Firstly, if you don't know that you need it then it's possible that you don't need it. If you don't recognize the problems that DDD solves then maybe you don't have those problems. Even DDD advocates will frequently point out that DDD is only intended for large (>6 month) projects.
Assuming that you're still reading at this point, my take on DDD is this:
DDD is about trying to make your software a model of a real-world system or process. In using DDD, you are meant to work closely with a domain expert who can explain how the real-world system works. For example, if you're developing a system that handles the placing of bets on horse races, your domain expert might be an experienced bookmaker.
Between yourself and the domain expert, you build a ubiquitous language (UL), which is basically a conceptual description of the system. The idea is that you should be able to write down what the system does in a way that the domain expert can read it and verify that it is correct. In our betting example, the ubiquitous language would include the definition of words such as 'race', 'bet', 'odds' and so on.
The concepts described by the UL will form the basis of your object-oriented design. DDD provides some clear guidance on how your objects should interact, and helps you divide your objects into the following categories:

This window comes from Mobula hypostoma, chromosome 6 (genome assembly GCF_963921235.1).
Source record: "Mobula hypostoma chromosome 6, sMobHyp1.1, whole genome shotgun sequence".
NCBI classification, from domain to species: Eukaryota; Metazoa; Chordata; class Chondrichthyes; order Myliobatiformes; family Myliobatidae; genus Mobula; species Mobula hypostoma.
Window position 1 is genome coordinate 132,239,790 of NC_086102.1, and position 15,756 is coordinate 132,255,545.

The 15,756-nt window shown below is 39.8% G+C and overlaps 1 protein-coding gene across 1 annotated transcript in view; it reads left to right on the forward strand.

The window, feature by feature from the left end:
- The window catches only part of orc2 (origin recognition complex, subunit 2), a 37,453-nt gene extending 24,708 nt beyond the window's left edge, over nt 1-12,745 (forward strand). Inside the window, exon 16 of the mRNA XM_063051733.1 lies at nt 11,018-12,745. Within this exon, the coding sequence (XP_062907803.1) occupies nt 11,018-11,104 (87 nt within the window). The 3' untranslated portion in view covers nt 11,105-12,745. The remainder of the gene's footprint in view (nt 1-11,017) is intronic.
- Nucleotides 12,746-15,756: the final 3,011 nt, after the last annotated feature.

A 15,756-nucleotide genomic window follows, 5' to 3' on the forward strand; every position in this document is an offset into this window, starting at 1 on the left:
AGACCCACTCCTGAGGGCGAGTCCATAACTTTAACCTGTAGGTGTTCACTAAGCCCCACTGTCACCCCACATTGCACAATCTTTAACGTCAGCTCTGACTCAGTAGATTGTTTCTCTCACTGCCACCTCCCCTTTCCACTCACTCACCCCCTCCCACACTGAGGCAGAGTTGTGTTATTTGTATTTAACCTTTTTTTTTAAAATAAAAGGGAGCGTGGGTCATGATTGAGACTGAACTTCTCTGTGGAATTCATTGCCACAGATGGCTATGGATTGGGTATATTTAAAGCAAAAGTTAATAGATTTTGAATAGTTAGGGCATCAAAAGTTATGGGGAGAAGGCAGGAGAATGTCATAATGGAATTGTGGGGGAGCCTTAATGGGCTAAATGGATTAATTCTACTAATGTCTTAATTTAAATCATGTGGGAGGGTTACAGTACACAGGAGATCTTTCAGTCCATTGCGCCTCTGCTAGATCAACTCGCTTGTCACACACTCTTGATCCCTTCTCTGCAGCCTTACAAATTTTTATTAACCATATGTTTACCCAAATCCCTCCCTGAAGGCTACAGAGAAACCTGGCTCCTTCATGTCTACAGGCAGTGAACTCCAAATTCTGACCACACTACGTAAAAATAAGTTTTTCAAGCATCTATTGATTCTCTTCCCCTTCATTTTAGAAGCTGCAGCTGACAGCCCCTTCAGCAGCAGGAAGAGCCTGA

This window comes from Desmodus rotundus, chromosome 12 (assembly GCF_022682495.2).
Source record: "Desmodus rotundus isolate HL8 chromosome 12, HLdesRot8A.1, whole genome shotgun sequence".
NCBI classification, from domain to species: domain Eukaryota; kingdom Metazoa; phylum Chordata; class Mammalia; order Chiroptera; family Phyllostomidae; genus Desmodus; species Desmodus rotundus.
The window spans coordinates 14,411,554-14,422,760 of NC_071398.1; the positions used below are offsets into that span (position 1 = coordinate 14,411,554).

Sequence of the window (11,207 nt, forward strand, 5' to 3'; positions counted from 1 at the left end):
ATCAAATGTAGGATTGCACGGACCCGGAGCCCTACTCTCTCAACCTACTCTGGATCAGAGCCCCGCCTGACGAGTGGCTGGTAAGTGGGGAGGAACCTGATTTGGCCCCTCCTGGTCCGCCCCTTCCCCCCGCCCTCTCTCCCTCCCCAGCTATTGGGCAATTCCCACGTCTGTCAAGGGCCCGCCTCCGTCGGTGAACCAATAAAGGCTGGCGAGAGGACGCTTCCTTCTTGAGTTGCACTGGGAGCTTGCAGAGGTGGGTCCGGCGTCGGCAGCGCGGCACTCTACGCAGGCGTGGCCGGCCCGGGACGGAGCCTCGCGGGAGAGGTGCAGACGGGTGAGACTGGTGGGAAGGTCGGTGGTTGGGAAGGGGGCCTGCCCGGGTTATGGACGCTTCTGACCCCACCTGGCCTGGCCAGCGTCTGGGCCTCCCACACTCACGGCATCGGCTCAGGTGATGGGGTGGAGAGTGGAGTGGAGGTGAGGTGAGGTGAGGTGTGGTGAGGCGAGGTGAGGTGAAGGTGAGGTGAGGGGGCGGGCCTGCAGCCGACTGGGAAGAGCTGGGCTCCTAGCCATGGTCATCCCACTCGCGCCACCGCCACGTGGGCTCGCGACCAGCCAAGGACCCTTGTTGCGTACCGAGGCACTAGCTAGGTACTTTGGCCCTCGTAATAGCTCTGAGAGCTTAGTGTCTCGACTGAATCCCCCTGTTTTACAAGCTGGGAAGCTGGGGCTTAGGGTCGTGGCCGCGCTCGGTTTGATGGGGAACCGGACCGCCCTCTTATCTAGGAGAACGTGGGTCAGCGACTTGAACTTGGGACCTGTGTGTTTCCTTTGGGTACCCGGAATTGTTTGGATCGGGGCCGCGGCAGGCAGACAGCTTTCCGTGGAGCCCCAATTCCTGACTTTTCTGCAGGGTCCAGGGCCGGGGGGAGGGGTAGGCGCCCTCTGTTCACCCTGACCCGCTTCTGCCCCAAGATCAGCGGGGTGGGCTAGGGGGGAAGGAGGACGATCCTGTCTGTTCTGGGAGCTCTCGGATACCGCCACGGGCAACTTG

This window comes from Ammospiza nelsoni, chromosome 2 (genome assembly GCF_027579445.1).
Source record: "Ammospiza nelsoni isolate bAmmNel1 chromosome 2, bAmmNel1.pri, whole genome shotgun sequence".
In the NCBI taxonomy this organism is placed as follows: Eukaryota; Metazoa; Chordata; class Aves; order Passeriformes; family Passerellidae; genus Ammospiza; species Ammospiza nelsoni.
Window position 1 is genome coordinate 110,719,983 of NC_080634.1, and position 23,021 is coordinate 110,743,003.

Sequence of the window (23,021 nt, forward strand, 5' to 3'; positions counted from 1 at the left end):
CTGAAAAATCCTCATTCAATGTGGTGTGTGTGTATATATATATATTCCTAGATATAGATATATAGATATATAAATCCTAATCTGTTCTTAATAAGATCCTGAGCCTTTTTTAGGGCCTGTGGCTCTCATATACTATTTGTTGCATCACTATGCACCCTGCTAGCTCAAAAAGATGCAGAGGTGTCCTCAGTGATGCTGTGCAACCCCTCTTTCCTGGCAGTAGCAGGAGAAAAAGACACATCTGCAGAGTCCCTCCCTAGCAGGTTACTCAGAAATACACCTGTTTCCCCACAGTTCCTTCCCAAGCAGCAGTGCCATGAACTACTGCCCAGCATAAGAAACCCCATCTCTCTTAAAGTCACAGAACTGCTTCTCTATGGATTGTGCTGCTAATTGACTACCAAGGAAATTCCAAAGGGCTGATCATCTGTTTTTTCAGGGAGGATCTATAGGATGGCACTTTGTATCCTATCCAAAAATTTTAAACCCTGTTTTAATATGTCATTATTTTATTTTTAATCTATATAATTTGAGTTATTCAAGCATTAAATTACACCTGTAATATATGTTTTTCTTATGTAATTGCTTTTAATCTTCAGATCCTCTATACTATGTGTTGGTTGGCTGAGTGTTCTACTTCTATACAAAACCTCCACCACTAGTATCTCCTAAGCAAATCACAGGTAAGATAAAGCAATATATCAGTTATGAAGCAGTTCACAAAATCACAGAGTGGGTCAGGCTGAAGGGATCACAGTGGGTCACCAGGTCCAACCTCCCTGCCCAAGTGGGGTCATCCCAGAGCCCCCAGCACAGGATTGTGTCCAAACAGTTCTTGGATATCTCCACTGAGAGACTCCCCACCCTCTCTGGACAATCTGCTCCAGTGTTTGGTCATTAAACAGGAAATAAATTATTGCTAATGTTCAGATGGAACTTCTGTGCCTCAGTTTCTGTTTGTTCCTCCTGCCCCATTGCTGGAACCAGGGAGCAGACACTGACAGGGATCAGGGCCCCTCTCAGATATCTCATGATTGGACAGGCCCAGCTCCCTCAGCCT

- Value objects, which represent a value that might have sub-parts (for example, a date may have a day, month and year)
- Entities, which are objects with identity. For example, each Customer object has its own identity, so we know that two customers with the same name are not the same customer
- Aggregate roots are objects that own other objects. This is a complex concept and works on the basis that there are some objects that don't make sense unless they have an owner. For example, an 'Order Line' object doesn't make sense without an 'Order' to belong to, so we say that the Order is the aggregate root, and Order Line objects can only be manipulated via methods in the Order object
DDD also recommends several patterns:
- Repository, a pattern for persistence (saving and loading your data, typically to/from a database)
- Factory, a pattern for object creation
- Service, a pattern for creating objects that manipulate your main domain objects without being a part of the domain themselves
Now, at this point I have to say that if you haven't heard of any of these things before, you shouldn't be trying to use DDD on any project that you have a deadline for. Before attempting DDD, you should be familiar with design patterns and enterprise design patterns. Knowing these makes DDD a lot easier to grasp. And, as mentioned above, there is a free introduction to DDD available from InfoQ (where you can also find talks about DDD).